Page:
A Gift of Soup
It’s your grandmother who explains it, hands still wet from the dishwater, twisitng a gold ring onto a wide-mouthed jar: how quart bottles work as well as anything, the same jar, maybe, that held the corn or tomatoes, if the lid isn’t too puckered. If you pop the lids off with the ring, that doesn’t happen the way it does with an opener, and they’re still a good fit, not leak proof, but tight. Or you can cap the bottle with plastic wrap and a rubber band, or tinfoil if you’re going to be careful. A bowl with a snug lid, that’s fine of course, but most times people aren’t so worried about getting bottles back. Canning jars trade around like a cold: a quart of cherries or bottled pears goes out to a daughter or a neighbor, peaches or tomato juice come back from home.
Put the soup in warm, and it will stay that way awhile. Wrap the bottle in something, a dishtowel or some newspaper, and it will still be right to eat when whoever you’ve given it gets home or where they’re going. Riding next to someone on a seat, the warmth itself will bring on appetite like the smell of cooking. When she did this for your father (or your mother), traveling off to school or back to the city after a holiday, she’d send a plastic spoon, so later they could eat straight from the jar, the soup still lukewarm, while a friend drove. They’d have that one good meal to get them started, and for as long as it took for the taste to fade, the lid to be screwed tight and the bottle put away, they’d miss where they had been, and that’s good for children who’ve begun to leave home.
Something hearty’s best—don’t send out a jar of something thin and fine, French onion or bouillon. The exception being a quart of stock as starter, which is like a cutting off a plant or the old loaning of an ember from a hearth to kindle a new fire. Better, though, to send rough-cut vegetable, rich with stew beef or big crumbs of hamburger. Chicken with good thick noodles—like her own, simmering on the range top and giving off the scent of celery and mild onion. Potato. A chowder. Stew. Something meant to make a meal, or even two. Tomato if it’s homemade, turkey with carrots and rice, beans with ham, split pea (if you like it), minestrone, goulash, the family chili, meaty gumbo.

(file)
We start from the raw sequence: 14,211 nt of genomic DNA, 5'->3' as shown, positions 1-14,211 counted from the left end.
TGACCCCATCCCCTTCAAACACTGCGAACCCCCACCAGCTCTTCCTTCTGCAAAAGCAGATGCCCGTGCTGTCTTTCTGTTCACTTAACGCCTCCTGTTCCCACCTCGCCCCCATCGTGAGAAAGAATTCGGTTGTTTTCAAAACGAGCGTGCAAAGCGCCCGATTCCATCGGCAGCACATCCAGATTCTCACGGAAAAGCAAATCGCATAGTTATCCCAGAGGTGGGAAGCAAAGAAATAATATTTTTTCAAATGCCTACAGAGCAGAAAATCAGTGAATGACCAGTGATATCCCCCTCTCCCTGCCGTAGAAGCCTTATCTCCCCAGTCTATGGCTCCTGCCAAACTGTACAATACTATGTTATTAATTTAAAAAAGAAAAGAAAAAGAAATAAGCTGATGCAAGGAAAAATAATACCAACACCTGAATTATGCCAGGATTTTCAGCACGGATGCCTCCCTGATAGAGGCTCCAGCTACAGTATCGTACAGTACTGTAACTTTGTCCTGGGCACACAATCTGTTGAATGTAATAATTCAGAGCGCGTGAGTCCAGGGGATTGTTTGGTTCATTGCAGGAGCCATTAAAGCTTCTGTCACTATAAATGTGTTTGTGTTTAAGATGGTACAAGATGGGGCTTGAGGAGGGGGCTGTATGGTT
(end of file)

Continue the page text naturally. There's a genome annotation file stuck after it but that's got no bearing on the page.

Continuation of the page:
There are rules to know. She looks at you sharply here because she believes propriety, the binding weave of social order, is lost to your generation. When it’s you on the receiving end, take care, on occasion, to rinse the jar and return it with a spray of bachelor buttons, the ones that grow along your porch; snapdragons from beside the fence; the columbine that winds around the backyard tap. Fill it full of M&Ms or butter mints, licorice, jelly beans, bridge mix or sour balls. Drop a note inside, or you can send a little card. This is not done in exchange; it’s a separate gift. And it’s not done every time—you don’t barter with affection. (If she only knew!) Don’t return soup for soup, just as you would never give back a pie plate with another pie: it feels like competition.
When you’re the giver, tell the son or daughter—brother, neighbor, stranger, bachelor, guest, friend—that the soup will be better on the second day. There’s a richness that comes with time and the close association of ingredients. Tell them to add a little salt if they need to. Tell them it’s good with bread and butter, cheese if they have it, a dish of fruit.
When they say thank you, just say you’re welcome. Don’t make apologies for your cooking.
She explains how she’ll sit and think of them the next day at noon, at the table where you sit down with her now, watching rain run down the window, steam twist up from an old pink bowl. She sends them a good thought, or a prayer, she says; then, unsure anymore of how you believe, she falters and settles on: just some good wish. You smile, butter bread for both of you. You pass plates and salt, eat while your cups are full.